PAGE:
Hemorrhoids can be chronic and painful, but they do not usually cause complications.
Rarely, a thrombosed hemorrhoid may rupture.
This might cause more bleeding and pain, but the site of the rupture usually heals on its own.
In some cases, a skin tag might form at the location of a thrombosed hemorrhoid that has healed.4
It is rare, but significant blood loss from chronic hemorrhoids has been associated with the development of anemia.
Another rare complication is a strangulated hemorrhoid, where the blood flow to an internal hemorrhoid is cut off, which can cause extreme pain.
Strangulated hemorrhoids present a risk of infection, so it’s important to seek care in order to prevent this outcome.
Many people resort to apple cider vinegar for hemorrhoids. However, if you have a severe case, then it is recommended to see your doctor.
When to See a Doctor
Blood in the stool is never normal and should always be discussed with a physician, even when it is thought to be from a hemorrhoid.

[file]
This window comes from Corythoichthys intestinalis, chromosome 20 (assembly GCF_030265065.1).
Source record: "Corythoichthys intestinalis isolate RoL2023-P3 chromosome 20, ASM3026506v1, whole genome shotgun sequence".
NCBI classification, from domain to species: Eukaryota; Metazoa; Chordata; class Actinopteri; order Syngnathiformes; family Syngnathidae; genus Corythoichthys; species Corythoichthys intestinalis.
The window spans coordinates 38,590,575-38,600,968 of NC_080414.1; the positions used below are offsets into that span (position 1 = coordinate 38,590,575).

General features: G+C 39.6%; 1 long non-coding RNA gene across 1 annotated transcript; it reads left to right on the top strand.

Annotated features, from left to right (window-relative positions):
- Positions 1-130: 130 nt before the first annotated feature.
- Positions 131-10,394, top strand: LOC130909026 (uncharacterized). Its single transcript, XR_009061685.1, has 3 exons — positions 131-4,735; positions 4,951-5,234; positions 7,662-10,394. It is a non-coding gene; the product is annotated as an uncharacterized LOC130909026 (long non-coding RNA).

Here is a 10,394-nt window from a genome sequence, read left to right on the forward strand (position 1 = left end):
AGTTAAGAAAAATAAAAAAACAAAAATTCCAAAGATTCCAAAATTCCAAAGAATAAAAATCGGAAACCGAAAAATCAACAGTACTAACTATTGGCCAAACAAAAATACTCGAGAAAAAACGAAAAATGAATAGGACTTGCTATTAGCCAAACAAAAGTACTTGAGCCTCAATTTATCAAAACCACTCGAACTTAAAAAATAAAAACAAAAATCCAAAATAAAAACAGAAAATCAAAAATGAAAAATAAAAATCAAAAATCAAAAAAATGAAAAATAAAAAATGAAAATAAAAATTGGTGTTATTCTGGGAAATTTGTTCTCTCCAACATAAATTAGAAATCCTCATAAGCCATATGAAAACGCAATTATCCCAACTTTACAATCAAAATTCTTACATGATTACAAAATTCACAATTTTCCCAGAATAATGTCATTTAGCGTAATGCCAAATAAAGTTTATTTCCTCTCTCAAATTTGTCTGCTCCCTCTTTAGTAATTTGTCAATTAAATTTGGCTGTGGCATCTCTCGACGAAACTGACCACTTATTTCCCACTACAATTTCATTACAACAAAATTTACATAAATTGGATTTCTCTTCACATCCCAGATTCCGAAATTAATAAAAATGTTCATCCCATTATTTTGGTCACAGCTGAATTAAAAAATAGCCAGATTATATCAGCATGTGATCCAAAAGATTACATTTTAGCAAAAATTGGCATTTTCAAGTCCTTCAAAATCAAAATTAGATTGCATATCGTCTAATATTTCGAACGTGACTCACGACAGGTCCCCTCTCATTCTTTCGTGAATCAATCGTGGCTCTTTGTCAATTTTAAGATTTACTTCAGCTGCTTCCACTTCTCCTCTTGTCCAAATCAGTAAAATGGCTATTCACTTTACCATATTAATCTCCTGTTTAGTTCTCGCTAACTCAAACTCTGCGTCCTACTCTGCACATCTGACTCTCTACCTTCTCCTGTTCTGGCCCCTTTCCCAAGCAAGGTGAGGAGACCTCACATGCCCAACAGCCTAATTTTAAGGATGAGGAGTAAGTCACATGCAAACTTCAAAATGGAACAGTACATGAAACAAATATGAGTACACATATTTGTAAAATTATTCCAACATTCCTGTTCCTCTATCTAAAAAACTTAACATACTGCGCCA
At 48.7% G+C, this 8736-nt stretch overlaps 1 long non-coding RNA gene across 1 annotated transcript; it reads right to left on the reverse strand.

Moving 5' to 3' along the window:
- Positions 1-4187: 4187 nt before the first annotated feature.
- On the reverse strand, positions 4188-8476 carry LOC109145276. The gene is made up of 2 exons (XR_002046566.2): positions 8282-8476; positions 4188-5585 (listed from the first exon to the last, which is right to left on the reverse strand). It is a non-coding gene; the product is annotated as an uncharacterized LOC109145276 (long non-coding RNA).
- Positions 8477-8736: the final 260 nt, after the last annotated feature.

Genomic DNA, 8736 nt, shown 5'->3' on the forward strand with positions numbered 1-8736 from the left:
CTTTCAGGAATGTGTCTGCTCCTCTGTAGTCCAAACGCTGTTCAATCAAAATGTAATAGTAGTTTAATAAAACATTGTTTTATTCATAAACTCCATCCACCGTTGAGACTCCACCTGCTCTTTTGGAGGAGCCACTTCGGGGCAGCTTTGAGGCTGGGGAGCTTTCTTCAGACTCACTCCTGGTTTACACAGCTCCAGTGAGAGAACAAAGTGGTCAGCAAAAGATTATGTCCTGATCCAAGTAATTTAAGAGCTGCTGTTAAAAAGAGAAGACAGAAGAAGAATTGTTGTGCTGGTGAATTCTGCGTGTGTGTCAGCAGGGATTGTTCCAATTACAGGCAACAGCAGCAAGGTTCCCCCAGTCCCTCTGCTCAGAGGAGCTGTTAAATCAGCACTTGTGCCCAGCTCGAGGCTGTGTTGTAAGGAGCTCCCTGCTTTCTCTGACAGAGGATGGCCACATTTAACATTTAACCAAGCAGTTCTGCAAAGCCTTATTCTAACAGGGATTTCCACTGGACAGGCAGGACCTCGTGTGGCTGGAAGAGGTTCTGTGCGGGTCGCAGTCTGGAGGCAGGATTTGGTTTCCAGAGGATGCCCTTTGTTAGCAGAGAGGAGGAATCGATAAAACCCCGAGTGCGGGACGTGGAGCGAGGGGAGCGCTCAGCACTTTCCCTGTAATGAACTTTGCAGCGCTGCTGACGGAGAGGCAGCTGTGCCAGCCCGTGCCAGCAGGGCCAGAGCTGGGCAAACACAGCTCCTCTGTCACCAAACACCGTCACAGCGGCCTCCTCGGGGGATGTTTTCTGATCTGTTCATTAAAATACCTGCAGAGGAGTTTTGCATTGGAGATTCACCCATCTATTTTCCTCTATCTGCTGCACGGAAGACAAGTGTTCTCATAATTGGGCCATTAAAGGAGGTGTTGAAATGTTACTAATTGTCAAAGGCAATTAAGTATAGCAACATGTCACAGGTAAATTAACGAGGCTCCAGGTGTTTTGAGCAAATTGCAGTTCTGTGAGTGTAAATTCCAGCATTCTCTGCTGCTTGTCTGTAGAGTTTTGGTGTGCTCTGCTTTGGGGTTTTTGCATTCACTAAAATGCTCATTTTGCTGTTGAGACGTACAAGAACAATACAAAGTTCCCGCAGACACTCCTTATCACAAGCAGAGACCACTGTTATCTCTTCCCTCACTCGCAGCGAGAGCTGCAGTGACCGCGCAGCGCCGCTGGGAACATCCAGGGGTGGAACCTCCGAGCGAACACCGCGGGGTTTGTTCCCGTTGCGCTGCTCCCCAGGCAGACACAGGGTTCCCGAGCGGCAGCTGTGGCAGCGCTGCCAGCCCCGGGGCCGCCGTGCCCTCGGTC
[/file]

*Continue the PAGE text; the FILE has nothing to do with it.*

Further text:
Blood in the stool is most often the result of hemorrhoids; bright red blood is characteristic.2 Stools that have darker red blood or that appear tarry might be related to another condition, particularly one associated with an area higher up in the digestive tract.
In the event of these symptoms, it might be necessary to have testing to rule out other conditions.
Profuse rectal bleeding that’s accompanied by feelings of faintness or dizziness is a reason to seek medical attention right away.
This type of bleeding is not typical for hemorrhoids and may be an indication that another problem is occurring. Similarly, mucus or pus from the rectum, fever, chills, nausea, or a rapid heartbeat aren’t common symptoms of a hemorrhoid and are also a reason to seek medical care right away.